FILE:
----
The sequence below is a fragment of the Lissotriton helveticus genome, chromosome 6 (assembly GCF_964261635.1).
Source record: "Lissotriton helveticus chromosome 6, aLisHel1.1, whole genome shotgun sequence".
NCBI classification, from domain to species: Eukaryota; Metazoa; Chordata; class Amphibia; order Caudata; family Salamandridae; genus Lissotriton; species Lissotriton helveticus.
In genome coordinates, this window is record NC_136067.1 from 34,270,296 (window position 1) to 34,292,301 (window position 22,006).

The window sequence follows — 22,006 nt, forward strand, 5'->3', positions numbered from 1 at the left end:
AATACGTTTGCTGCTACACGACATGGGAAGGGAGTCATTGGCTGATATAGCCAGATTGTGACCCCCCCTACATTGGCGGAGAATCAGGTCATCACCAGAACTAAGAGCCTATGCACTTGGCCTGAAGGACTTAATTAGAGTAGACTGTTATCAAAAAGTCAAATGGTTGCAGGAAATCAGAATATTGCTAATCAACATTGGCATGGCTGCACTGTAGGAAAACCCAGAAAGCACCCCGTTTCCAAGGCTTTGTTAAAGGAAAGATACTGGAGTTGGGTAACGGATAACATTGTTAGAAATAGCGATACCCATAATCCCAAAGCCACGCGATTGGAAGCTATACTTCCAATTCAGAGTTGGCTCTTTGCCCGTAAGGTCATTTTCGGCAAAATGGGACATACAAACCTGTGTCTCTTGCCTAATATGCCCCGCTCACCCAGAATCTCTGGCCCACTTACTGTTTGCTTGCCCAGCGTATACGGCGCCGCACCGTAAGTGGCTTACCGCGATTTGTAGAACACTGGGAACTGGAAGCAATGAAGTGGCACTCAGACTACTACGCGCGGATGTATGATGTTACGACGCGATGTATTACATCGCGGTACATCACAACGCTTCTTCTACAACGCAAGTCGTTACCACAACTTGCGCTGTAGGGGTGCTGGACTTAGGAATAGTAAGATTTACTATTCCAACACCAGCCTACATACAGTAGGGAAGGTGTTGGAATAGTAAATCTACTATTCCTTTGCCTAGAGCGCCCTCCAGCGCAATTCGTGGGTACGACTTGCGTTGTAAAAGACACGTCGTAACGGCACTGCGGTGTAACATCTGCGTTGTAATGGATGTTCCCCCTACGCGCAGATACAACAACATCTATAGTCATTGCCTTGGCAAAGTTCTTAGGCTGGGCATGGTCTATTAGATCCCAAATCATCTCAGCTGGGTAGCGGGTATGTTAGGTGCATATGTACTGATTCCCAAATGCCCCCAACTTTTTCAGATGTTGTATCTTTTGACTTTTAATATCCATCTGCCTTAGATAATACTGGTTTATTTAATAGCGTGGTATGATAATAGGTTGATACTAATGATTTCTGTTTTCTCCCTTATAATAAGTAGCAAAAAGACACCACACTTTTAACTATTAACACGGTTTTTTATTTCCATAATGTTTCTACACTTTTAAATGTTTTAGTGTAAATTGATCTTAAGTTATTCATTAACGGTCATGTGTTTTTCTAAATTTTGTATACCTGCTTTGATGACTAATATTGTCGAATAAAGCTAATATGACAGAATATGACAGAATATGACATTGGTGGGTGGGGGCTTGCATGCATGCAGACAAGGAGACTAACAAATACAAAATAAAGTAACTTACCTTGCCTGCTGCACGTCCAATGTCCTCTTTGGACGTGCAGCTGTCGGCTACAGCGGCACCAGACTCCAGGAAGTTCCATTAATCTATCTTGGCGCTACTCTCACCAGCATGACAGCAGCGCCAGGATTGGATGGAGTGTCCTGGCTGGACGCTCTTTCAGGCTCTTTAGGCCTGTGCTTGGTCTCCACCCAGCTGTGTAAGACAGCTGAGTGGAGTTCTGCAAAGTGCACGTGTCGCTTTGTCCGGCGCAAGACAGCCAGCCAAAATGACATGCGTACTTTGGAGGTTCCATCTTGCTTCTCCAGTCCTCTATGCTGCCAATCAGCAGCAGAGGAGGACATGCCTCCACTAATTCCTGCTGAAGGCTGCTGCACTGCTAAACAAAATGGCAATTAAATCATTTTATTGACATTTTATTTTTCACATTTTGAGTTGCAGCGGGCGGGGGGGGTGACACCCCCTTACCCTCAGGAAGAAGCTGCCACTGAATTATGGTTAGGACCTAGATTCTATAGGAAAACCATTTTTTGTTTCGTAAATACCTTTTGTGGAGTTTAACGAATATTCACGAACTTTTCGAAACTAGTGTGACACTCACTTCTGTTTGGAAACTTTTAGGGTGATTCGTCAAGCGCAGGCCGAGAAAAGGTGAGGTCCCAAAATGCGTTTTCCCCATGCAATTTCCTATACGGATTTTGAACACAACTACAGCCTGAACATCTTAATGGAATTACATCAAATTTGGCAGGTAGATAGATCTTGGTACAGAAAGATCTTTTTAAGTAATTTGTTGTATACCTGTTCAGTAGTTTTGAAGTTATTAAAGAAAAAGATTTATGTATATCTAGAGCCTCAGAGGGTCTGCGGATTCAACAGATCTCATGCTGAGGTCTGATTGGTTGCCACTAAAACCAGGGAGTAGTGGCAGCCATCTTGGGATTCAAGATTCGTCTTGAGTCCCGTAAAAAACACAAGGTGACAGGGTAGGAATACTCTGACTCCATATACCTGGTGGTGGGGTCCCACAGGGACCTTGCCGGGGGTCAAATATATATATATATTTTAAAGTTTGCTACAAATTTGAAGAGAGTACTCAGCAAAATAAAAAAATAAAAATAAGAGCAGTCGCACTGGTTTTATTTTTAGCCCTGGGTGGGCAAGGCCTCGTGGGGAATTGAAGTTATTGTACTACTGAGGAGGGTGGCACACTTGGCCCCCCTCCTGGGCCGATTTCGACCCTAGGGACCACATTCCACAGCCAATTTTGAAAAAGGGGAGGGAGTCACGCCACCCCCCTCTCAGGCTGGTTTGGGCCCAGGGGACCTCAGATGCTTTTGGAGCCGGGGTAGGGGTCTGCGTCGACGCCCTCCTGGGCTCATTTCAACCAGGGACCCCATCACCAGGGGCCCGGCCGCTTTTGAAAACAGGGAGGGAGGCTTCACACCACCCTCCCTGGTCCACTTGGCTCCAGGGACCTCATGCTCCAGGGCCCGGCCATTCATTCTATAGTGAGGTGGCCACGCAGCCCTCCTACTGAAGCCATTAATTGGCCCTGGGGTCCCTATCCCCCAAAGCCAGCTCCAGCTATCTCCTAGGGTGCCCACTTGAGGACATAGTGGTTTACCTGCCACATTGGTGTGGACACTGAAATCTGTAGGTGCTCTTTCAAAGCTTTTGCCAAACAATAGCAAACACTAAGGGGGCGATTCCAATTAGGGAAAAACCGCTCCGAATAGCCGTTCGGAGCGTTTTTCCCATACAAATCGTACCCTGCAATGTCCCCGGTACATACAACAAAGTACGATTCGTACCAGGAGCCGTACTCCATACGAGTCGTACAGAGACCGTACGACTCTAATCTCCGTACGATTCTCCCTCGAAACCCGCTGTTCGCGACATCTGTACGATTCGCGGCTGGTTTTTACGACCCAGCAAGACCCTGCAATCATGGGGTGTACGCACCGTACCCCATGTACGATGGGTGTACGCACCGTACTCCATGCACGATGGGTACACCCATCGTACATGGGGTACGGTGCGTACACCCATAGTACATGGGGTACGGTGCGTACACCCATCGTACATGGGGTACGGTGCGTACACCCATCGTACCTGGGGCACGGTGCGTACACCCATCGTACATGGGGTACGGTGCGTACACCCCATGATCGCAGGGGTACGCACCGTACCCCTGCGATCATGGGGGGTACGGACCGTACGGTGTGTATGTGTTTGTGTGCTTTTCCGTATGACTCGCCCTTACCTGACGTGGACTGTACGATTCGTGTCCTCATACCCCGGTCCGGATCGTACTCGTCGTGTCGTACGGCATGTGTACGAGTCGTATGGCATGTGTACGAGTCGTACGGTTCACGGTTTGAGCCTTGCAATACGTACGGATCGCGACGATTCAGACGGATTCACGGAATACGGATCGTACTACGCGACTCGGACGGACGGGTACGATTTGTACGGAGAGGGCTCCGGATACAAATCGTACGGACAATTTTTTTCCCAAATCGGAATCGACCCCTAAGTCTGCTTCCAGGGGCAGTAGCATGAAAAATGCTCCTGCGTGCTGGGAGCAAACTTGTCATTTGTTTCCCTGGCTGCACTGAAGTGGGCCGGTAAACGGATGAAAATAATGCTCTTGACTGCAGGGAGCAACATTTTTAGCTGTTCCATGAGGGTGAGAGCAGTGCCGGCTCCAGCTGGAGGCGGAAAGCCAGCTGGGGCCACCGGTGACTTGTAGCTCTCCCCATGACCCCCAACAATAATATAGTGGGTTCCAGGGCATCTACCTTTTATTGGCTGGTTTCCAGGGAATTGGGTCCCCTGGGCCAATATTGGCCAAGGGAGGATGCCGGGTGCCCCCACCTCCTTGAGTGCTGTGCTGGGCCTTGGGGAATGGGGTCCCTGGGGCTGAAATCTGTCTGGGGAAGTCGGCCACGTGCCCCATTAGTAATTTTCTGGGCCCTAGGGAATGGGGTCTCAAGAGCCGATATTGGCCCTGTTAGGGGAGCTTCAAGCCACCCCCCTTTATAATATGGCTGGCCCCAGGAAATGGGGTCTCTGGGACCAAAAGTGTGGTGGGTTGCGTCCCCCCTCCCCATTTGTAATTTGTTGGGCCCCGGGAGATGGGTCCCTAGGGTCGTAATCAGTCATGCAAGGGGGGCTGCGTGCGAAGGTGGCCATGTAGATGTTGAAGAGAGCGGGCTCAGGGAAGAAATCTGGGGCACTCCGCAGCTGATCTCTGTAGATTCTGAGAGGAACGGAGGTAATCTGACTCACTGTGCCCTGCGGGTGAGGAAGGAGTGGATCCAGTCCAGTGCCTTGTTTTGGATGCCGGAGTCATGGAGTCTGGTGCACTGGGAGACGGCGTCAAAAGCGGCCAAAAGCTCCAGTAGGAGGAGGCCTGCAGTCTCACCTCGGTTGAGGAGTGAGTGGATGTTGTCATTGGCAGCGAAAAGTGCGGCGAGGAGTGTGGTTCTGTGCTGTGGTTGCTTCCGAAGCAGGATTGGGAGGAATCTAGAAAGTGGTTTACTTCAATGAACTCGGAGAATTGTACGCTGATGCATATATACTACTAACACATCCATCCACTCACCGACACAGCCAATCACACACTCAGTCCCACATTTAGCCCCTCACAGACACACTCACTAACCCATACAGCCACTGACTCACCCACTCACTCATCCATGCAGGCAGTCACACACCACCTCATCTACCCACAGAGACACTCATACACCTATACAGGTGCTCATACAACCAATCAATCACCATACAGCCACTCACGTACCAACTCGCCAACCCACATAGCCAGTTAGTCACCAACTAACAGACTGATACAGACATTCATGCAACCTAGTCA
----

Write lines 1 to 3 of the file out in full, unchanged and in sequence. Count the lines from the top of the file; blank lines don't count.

The sequence below is a fragment of the Lissotriton helveticus genome, chromosome 6 (assembly GCF_964261635.1).
Source record: "Lissotriton helveticus chromosome 6, aLisHel1.1, whole genome shotgun sequence".
NCBI classification, from domain to species: Eukaryota; Metazoa; Chordata; class Amphibia; order Caudata; family Salamandridae; genus Lissotriton; species Lissotriton helveticus.